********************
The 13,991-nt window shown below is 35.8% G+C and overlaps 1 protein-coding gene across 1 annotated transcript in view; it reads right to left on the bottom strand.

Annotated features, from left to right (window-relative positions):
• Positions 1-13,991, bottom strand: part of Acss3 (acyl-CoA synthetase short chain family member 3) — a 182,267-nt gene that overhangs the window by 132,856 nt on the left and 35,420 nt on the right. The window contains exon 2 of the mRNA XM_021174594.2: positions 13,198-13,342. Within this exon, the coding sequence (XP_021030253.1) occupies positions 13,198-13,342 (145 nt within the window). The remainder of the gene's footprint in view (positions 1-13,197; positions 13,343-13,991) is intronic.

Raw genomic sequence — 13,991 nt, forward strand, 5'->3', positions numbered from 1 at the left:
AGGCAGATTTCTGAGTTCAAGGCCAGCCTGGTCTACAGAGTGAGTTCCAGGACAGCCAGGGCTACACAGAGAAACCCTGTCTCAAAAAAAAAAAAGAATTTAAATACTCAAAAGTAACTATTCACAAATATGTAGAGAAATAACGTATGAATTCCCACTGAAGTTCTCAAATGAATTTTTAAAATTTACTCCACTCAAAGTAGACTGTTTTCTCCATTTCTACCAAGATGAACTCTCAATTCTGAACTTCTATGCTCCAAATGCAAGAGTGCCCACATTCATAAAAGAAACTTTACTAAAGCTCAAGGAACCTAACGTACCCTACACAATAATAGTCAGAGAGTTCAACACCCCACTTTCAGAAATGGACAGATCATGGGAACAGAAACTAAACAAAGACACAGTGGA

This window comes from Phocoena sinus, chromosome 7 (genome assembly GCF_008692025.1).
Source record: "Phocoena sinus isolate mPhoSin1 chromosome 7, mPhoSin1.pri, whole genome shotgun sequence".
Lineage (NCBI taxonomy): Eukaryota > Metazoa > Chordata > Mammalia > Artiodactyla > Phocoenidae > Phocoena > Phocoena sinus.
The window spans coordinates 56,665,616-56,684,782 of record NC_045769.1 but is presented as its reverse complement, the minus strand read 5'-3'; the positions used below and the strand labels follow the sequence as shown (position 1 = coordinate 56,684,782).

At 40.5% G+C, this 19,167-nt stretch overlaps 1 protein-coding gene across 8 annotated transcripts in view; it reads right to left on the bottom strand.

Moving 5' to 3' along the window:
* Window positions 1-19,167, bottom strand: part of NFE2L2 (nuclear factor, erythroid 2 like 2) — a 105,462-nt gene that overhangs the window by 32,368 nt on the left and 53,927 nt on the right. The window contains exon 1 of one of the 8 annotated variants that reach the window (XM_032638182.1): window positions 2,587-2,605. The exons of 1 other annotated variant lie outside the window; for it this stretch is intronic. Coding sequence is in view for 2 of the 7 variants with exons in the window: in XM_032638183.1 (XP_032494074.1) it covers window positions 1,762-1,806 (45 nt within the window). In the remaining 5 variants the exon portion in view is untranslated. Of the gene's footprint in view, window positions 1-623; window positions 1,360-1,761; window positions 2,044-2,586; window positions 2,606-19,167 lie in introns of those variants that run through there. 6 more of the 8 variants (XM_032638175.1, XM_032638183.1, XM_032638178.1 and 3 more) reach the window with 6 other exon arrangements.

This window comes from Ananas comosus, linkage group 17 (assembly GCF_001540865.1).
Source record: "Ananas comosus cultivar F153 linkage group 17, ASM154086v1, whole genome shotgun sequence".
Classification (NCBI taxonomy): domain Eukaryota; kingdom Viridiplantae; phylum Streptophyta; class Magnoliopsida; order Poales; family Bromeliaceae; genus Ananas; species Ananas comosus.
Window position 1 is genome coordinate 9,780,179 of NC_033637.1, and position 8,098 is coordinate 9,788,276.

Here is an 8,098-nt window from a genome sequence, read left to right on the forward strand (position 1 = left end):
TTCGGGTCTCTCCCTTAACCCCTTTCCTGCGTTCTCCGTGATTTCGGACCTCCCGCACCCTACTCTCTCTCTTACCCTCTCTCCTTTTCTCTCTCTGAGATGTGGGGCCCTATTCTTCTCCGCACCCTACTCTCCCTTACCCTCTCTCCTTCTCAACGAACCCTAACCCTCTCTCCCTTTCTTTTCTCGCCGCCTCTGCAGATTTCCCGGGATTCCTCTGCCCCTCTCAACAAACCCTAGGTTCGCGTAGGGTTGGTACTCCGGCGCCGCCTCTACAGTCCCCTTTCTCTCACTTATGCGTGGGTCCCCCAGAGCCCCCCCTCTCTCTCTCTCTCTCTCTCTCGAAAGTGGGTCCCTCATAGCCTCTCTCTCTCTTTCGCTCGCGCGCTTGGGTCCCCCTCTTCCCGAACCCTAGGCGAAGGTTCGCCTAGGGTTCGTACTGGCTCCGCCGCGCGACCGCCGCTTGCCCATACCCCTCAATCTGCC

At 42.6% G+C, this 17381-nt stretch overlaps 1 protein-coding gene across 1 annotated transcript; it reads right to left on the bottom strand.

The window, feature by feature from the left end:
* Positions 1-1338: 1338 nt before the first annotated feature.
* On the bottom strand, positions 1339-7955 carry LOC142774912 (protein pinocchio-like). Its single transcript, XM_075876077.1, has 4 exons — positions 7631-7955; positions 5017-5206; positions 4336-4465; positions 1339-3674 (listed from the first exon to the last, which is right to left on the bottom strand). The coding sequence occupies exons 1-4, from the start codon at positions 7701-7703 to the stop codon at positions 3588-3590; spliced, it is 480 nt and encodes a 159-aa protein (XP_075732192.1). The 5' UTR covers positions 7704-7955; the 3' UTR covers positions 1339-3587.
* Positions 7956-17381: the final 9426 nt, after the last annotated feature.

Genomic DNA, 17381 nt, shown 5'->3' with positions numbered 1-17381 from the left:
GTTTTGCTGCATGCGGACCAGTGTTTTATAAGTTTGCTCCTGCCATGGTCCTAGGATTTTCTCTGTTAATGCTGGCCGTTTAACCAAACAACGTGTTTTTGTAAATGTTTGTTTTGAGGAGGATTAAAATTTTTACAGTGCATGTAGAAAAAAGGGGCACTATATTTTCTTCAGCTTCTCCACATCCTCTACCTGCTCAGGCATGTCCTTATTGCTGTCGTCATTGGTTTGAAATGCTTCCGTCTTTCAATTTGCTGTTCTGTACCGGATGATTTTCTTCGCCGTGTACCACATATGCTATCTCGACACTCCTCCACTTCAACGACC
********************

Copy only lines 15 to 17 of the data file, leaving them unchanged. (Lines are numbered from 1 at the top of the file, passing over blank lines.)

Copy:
Classification (NCBI taxonomy): domain Eukaryota; kingdom Viridiplantae; phylum Streptophyta; class Magnoliopsida; order Poales; family Bromeliaceae; genus Ananas; species Ananas comosus.
Window position 1 is genome coordinate 9,780,179 of NC_033637.1, and position 8,098 is coordinate 9,788,276.

Here is an 8,098-nt window from a genome sequence, read left to right on the forward strand (position 1 = left end):